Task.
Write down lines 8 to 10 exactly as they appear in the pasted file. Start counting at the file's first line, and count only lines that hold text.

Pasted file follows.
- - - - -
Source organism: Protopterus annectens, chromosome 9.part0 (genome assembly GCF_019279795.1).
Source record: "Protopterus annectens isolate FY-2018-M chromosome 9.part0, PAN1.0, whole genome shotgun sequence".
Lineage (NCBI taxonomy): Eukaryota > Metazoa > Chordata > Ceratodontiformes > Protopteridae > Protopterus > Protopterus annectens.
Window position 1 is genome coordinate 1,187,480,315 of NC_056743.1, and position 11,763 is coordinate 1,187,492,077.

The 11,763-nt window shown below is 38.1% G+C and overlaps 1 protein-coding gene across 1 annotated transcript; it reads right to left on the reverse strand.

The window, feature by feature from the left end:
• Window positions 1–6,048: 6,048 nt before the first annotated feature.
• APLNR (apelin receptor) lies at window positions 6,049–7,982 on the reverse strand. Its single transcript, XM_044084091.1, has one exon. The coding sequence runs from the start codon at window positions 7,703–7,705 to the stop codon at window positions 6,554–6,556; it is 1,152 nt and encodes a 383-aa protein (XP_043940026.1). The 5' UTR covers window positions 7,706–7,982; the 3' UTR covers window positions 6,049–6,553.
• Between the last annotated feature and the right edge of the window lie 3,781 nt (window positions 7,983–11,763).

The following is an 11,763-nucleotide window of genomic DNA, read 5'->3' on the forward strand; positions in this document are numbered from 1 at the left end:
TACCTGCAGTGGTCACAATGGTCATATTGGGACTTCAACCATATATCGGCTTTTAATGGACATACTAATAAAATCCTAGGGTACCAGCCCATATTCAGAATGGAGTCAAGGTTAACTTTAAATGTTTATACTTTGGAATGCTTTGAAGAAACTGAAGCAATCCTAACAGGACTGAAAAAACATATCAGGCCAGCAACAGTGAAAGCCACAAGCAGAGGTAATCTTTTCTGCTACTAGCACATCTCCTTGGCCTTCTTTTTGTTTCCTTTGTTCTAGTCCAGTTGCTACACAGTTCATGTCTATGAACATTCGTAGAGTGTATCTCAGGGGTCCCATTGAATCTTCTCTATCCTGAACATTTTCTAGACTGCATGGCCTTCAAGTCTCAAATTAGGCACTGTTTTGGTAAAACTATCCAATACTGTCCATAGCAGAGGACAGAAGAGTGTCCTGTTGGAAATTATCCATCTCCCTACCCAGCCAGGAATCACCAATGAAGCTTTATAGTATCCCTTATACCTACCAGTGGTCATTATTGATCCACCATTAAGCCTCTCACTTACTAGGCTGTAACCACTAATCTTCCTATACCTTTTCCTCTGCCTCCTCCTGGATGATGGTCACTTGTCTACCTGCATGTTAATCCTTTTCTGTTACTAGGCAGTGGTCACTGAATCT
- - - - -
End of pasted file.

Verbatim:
• APLNR (apelin receptor) lies at window positions 6,049–7,982 on the reverse strand. Its single transcript, XM_044084091.1, has one exon. The coding sequence runs from the start codon at window positions 7,703–7,705 to the stop codon at window positions 6,554–6,556; it is 1,152 nt and encodes a 383-aa protein (XP_043940026.1). The 5' UTR covers window positions 7,706–7,982; the 3' UTR covers window positions 6,049–6,553.
• Between the last annotated feature and the right edge of the window lie 3,781 nt (window positions 7,983–11,763).

The following is an 11,763-nucleotide window of genomic DNA, read 5'->3' on the forward strand; positions in this document are numbered from 1 at the left end: